The Clinton Foundation's Potential Conflicts Could Haunt Barack Obama

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Friday, January 9, 2009

IN A LETTER to the editor Tuesday, Bruce Lindsey, chairman and chief executive of the William J. Clinton Foundation, took us to task for an editorial last month suggesting that former president Bill Clinton suspend fundraising for his foundation upon the confirmation and during the tenure of his wife, Sen. Hillary Rodham Clinton (D-N.Y.), as secretary of state. Mr. Lindsey called our suggestion "shortsighted and dangerous." But not to see the appearance of a conflict of interest is shortsighted and potentially dangerous for one person who has enough to worry about: President-elect Barack Obama.

The good works of Mr. Clinton or his foundation are not in question. His work to lessen or eliminate the suffering brought about by HIV/AIDS and to address the challenges presented by climate change is impressive. So is his ability to raise vast sums for his foundation to tackle these issues. The money comes from sources in the United States and abroad. What has always been worrisome is that such prodigious fundraising could set up the potential of someone looking to curry favor with Ms. Clinton by making a sizable donation to Mr. Clinton's organization. Even the appearance of a conflict could call into question the motives of both Clintons and the donor.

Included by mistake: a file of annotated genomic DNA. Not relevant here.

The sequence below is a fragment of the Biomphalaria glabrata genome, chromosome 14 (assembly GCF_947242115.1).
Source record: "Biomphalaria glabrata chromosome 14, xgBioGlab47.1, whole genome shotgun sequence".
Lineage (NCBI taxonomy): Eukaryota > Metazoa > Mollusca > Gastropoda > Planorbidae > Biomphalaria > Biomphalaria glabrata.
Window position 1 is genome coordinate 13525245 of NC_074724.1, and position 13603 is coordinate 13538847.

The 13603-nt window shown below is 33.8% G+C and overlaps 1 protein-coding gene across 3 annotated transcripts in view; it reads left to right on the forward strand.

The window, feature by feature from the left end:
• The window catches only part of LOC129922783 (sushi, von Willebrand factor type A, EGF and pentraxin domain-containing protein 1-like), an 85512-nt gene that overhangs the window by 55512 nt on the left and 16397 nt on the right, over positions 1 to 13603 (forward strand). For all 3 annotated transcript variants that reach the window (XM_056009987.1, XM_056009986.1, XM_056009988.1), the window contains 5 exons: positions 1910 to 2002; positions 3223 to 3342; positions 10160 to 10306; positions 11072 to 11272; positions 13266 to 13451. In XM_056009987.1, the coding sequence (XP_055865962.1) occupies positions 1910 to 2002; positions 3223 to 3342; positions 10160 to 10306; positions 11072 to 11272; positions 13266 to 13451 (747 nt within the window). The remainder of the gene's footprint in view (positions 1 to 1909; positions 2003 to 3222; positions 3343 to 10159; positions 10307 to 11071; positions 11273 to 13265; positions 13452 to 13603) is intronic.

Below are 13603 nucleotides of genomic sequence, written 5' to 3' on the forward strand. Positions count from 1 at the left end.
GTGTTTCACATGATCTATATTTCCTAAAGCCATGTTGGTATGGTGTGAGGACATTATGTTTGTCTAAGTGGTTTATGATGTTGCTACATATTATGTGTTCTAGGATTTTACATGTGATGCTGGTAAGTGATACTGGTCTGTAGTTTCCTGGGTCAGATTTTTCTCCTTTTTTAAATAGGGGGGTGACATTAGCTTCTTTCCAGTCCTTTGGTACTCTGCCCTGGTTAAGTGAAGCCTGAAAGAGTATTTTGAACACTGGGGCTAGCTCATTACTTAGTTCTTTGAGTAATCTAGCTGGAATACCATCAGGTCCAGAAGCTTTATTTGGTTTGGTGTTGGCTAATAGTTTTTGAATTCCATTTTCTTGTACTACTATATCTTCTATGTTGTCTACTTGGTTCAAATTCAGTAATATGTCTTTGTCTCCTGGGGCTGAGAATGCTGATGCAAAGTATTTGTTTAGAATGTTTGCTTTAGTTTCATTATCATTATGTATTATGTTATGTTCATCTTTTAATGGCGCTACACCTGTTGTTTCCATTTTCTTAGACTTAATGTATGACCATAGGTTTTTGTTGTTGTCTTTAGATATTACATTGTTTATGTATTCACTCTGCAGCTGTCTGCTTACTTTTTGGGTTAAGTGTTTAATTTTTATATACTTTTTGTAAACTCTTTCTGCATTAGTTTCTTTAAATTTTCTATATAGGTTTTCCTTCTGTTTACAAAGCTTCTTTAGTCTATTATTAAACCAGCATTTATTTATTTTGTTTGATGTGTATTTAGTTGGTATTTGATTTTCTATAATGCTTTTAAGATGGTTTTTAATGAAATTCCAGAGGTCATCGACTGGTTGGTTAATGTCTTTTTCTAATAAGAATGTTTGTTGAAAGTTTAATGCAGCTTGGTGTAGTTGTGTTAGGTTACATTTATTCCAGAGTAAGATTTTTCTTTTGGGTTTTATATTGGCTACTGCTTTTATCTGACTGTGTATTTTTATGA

A prime example emerged this week as a result of Mr. Clinton disclosing his contributors as part of an agreement with Mr. Obama that smoothed Ms. Clinton's nomination. The New York Times reported Sunday that upstate New York developer Robert J. Congel gave $100,000 to Mr. Clinton's foundation in November 2004, one month after enactment of a law, first supported by Ms. Clinton in 2000, that gave Mr. Congel access to tax-exempt "green bonds" to build the Destiny USA shopping complex in Syracuse. Nine months later Ms. Clinton secured $5 million in funding for road construction at the complex. We hasten to point out that Ms. Clinton was joined by other members of the New York delegation in urging passage of both bills, including the state's senior senator, Charles E. Schumer (D).

While Mr. Clinton's fundraising has been an appearance of a conflict waiting to happen with his wife a senator, it will only get worse and more troublesome once Ms. Clinton is confirmed as secretary of state. Per the agreement with Mr. Obama, a list of who is bankrolling the foundation will be released once a year. Only new donations from foreign governments will be examined by government ethics officials. And there is no prior review of donations from foreign companies or individuals or those in the United States with interests overseas. Mr. Clinton's continued globetrotting while collecting checks along the way could embarrass the administration on multiple, sensitive and dangerous fronts.


© 2009 The Washington Post Company

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